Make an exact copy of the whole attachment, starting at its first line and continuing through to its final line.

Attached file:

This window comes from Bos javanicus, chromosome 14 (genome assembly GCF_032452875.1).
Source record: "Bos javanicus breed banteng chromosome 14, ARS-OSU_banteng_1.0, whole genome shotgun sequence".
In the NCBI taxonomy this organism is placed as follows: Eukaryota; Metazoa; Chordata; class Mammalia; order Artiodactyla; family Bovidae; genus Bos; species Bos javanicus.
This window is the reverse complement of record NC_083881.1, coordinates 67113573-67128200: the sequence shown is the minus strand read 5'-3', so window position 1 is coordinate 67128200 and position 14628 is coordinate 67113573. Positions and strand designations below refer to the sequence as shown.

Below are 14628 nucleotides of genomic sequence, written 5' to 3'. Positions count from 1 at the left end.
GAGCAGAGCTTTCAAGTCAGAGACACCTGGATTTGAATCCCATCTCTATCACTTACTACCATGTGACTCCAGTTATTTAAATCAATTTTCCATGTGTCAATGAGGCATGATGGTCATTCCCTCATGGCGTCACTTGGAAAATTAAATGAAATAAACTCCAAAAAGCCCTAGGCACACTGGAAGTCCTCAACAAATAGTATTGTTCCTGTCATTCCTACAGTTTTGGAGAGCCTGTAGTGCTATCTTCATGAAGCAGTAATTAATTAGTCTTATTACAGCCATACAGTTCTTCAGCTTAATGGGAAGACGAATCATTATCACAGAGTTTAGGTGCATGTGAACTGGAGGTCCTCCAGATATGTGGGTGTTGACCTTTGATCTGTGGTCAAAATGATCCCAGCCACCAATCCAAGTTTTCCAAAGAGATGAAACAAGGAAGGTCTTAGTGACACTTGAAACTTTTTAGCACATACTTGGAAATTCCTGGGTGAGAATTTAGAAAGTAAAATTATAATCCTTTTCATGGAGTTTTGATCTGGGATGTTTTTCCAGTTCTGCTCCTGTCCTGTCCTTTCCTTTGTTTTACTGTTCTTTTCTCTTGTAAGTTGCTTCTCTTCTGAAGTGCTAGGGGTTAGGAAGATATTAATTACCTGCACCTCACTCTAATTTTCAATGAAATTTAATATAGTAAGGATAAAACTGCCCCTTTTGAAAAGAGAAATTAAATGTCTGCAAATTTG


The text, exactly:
This window comes from Bos javanicus, chromosome 14 (genome assembly GCF_032452875.1).
Source record: "Bos javanicus breed banteng chromosome 14, ARS-OSU_banteng_1.0, whole genome shotgun sequence".
In the NCBI taxonomy this organism is placed as follows: Eukaryota; Metazoa; Chordata; class Mammalia; order Artiodactyla; family Bovidae; genus Bos; species Bos javanicus.
This window is the reverse complement of record NC_083881.1, coordinates 67113573-67128200: the sequence shown is the minus strand read 5'-3', so window position 1 is coordinate 67128200 and position 14628 is coordinate 67113573. Positions and strand designations below refer to the sequence as shown.

Below are 14628 nucleotides of genomic sequence, written 5' to 3'. Positions count from 1 at the left end.
GAGCAGAGCTTTCAAGTCAGAGACACCTGGATTTGAATCCCATCTCTATCACTTACTACCATGTGACTCCAGTTATTTAAATCAATTTTCCATGTGTCAATGAGGCATGATGGTCATTCCCTCATGGCGTCACTTGGAAAATTAAATGAAATAAACTCCAAAAAGCCCTAGGCACACTGGAAGTCCTCAACAAATAGTATTGTTCCTGTCATTCCTACAGTTTTGGAGAGCCTGTAGTGCTATCTTCATGAAGCAGTAATTAATTAGTCTTATTACAGCCATACAGTTCTTCAGCTTAATGGGAAGACGAATCATTATCACAGAGTTTAGGTGCATGTGAACTGGAGGTCCTCCAGATATGTGGGTGTTGACCTTTGATCTGTGGTCAAAATGATCCCAGCCACCAATCCAAGTTTTCCAAAGAGATGAAACAAGGAAGGTCTTAGTGACACTTGAAACTTTTTAGCACATACTTGGAAATTCCTGGGTGAGAATTTAGAAAGTAAAATTATAATCCTTTTCATGGAGTTTTGATCTGGGATGTTTTTCCAGTTCTGCTCCTGTCCTGTCCTTTCCTTTGTTTTACTGTTCTTTTCTCTTGTAAGTTGCTTCTCTTCTGAAGTGCTAGGGGTTAGGAAGATATTAATTACCTGCACCTCACTCTAATTTTCAATGAAATTTAATATAGTAAGGATAAAACTGCCCCTTTTGAAAAGAGAAATTAAATGTCTGCAAATTTG